He has trouble growing up and accepting life as it is. Holden thinks adults are "phony" which makes him hate the fact of growing up and staying innocent as much as he can while he is old enough to become an adult. He is frustrated with the world and people which makes him act with anger. His innocent childish dream is to be the Catcher in the Rye, to catch the kids before they become phonies like Holden says about adults. The moment he realizes that he cannot keep kids from falling or in other words, from growing up and becoming adults, he, reaches adulthood, and takes a big step towards it at the end of the novel.
22659 Mrs. Murawski American Lit Honors - Period 2 Sunday, December 14th, 2015 Influences of unreliability and reliability There is always that one friend that can never tell a story straight, There’s always loopholes, missing pieces and biases within the stories. These people are unreliable narrators. The unreliable narrators that we encounter day to day are ones that can’t be trusted. In The Catcher in the Rye, Holden Caulfield has many influences that make him unreliable narrator throughout his journey in the story such as his profanity, his immaturity and the way he speaks the readers. To begin, Holden Caulfield in the story uses many different ways to express his feeling to us specifically in profanity.
From Jack’s perspective the reader get’s an insight of how persuasive peer pressure can be and how it can destroy friendships. Jack is a very nosey character that likes to ask August personal Questions. Jack jokes about August’s appearance, but because they’re such close friends August takes as a joke. On page 77 it says, ‘I can’t imagine looking in the mirror every day and seeing my self like that.’ Latter on in the novel Jack changes from saying these awful things behind Augusts back. On page 154 Jack changes his opinion of Julian, ‘Julian ran after me.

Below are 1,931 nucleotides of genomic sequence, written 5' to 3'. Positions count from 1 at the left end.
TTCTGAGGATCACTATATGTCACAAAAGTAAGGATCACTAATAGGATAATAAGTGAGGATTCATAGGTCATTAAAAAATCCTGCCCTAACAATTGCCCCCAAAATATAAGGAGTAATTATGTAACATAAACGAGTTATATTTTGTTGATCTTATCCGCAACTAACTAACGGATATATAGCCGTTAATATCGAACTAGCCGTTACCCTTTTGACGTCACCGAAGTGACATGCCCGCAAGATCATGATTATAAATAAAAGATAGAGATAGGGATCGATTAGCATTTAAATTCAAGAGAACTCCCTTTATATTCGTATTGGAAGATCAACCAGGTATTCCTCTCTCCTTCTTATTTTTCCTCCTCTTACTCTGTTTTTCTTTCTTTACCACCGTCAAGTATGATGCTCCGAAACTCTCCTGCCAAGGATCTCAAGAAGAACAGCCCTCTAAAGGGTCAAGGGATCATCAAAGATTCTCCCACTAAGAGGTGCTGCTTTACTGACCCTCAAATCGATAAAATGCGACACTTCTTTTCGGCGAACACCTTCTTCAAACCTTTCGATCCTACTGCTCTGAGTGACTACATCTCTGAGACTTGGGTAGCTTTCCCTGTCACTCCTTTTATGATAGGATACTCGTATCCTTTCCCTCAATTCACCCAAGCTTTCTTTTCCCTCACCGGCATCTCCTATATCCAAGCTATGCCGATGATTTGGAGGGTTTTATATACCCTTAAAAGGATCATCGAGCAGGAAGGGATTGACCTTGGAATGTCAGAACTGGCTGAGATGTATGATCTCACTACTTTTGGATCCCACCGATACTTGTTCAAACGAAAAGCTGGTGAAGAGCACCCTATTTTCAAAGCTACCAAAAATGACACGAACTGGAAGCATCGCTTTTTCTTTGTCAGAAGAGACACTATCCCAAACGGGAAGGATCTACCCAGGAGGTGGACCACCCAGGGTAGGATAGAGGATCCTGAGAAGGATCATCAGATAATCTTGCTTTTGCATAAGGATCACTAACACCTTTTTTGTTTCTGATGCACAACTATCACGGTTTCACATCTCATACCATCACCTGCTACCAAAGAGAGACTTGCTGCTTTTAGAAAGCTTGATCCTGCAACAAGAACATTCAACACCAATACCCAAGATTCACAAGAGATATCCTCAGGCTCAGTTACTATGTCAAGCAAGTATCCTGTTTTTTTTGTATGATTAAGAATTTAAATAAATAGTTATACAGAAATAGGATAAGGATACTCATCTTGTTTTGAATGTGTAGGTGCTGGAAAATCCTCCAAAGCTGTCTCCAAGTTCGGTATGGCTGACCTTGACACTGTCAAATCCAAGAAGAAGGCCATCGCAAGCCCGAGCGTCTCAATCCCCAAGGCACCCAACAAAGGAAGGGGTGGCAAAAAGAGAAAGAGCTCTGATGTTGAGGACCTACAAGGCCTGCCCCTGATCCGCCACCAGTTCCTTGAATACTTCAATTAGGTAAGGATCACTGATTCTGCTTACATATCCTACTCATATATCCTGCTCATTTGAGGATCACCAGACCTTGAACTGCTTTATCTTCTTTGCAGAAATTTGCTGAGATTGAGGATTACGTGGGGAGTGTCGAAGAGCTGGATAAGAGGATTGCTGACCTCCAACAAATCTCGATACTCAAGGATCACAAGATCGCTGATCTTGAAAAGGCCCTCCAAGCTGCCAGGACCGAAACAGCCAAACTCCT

Holden on Phonies Holden Caulfield constantly contradicts himself in the novel, The Catcher in the Rye, this is best seen on his views towards phonies and he himself unknowingly being a phony. Throughout the book Holden mentions the phrase phonies several times as a way to describe someone who is fake, hypocritical, or pretentious. For instance, Holden thinks that Mr. Haas, the headmaster at Pency, was the most “phoniest bastard” he has ever met; Mr. Haas always puts on a act when he’s meeting parents (21). When people are phony it “drives [him] crazy” because he just wants people to be real (21). Holden contradicts himself by telling Sally that he “loved her” even though “it was a lie” he told because they were kissing (189).
The novel The Catcher in the Rye by J.D. Salinger describes the narrator, Holden Caulfield, as an adolescent with many interesting views on society. The narrator has a lot of misplaced rages. When Stradlater and Holden were talking about a girl, named Jane, Stradlater went on a date with, after hearing that his friend has certain relations with this girl he got up off the bed and tried to punch him (Salinger 43). When Holden was younger he had known Jane when he was younger there was no justifiable reason for Holden to attack Stradlater.